Was in Sea Pines with a friend who lives there last week. We played Harbour Town and it was in pristine condition. The greens were so smooth. The course is berated for being short but as it's at sea level and was over seeded. I found it played longer than what the card depicted. And we played it at 6300. The back nine is much stronger than the front. The front has a few holes of mention while the back has nearly every hole as mention. There are a few totally unique holes. Pete Dye RR ties, Ha. The facility depicts every best practice which you expect at a place like this. I can't recall playing any course where I had to strategize playing around a tree as often as I did here. They utilize singular trees near the greens as hazards better than anywhere I have played. It's a fabulous day out and a must play if in the area. My precise rating would be a 5.25....I'll be kind and go the 5.5....As they were just starting to set up the stands for the Tournament shortly, conditions were near best case......
In 2001, my wife, Beth, wanted to surprise me for my fortieth birthday. She planned to take me hostage for a weekend and wasn’t planning on telling me where. Here is a quick tip. If you are planning to surprise someone, do not use their frequent flier miles, as the tickets and notifications will be forwarded to them.
Our destination was going to be Hilton Head, South Carolina. Sounded great to me. Beth said, “It is just as well you found out, because I was planning to play golf with you one day and all the courses are very expensive. And I did not know where you would want to play.”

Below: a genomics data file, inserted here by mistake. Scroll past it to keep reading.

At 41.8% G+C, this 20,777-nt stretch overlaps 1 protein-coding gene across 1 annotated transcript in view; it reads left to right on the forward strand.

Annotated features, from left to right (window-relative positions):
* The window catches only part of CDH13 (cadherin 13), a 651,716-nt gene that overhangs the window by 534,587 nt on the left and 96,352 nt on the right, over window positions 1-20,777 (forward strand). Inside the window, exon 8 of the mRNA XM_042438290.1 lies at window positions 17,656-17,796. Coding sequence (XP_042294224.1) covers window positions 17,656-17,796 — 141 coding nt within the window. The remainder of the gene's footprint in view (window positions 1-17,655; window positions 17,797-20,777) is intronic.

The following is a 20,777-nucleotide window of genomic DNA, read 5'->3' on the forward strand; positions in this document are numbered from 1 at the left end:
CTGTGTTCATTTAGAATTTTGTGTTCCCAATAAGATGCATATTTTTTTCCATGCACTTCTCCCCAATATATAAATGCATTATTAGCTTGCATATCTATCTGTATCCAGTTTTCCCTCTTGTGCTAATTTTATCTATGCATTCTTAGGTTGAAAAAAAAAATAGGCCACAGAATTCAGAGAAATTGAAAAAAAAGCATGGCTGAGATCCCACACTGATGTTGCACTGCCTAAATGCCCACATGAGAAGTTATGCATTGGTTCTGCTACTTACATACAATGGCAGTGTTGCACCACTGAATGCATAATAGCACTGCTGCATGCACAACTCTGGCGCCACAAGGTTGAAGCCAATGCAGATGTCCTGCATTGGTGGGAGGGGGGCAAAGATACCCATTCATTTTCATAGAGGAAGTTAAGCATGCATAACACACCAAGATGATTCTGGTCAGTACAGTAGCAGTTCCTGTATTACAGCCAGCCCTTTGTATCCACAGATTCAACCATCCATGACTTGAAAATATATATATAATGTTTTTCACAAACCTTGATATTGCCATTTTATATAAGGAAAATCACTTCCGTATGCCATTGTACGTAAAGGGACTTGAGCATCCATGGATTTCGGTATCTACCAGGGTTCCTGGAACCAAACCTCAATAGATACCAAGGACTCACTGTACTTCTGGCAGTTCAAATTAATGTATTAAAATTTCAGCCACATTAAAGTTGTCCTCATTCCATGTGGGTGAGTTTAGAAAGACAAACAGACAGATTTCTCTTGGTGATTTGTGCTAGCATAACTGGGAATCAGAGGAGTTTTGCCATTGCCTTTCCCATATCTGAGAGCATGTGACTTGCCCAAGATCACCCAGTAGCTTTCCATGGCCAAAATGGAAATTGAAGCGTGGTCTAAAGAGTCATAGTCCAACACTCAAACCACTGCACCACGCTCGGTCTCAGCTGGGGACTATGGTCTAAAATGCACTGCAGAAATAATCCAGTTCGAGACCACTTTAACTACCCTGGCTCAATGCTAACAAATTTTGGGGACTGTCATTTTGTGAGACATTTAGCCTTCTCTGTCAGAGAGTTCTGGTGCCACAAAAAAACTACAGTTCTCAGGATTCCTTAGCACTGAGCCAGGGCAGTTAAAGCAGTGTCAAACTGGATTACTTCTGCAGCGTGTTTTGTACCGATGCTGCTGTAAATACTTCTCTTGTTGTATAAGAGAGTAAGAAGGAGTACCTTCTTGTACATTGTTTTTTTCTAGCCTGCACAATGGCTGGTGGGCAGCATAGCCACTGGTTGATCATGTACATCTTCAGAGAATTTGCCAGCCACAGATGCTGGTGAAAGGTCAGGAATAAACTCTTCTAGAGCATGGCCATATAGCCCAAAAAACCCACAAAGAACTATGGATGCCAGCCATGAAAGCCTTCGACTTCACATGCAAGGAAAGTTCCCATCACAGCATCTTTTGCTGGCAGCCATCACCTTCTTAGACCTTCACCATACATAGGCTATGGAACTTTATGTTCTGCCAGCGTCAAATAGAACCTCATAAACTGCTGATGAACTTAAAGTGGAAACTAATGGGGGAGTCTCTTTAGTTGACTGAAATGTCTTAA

I immediately said, “Harbour Town.”
Beth said, “That is what I thought. The one with the red and white lighthouse? It is almost $200 for each of us to play.” There really wasn’t a very polite way to say, “Us?”
I ended up playing with two older gentlemen from New York named Don and George. They had been coming to Hilton Head for over twenty years. Don was 83 and George was a young whippersnapper of 78. Harbour Town was one of Pete Dye’s earliest designs. The holes are very tight; tree lined with houses beyond the trees. The greens are relatively small with the bunker in the sky concept. I do not know if this was the original design concept and intent, or as the course has matured and the trees have gotten taller they have come into play more. Also, Harbour Town was Dye’s first course with railroad ties. The first par three is number four, and plays approximately 187 yards. I hit a good tee shot that was on line, but a little bit long. Don said, “Thought you were going to have a hole in one there for a minute.”
I replied, “I am certainly due; it has been over 25 years since my last one.” Overall, I played pretty well on the front until I got to nine. The ninth hole has a heart-shaped green with a bunker in the cleavage of the heart. That particular day the pin was back left, which caused me some consternation as my approach shot ended up back right. I was lucky to escape with a double.
The 17th is quite a change of pace from the previous 16 holes where you felt hemmed in by trees. The 17th is 174 yards heading out to Calibogue Sound, and the wind was howling. You must clear marsh and water, and then a bunker protecting a redan green. When I hit my tee shot I knew it had to go. I had been aiming for the center of the green and had pulled it a bit. I have a tendency to talk to my golf ball. As a married guy with three daughters, I keep hoping that maybe something will listen to me. I started hollering, “Get up! Get up!” I then saw it bounce; never being satisfied, I then hollered, “Get back there! Get back there!” It was getting back there, so I switched to, “Go in, go in.”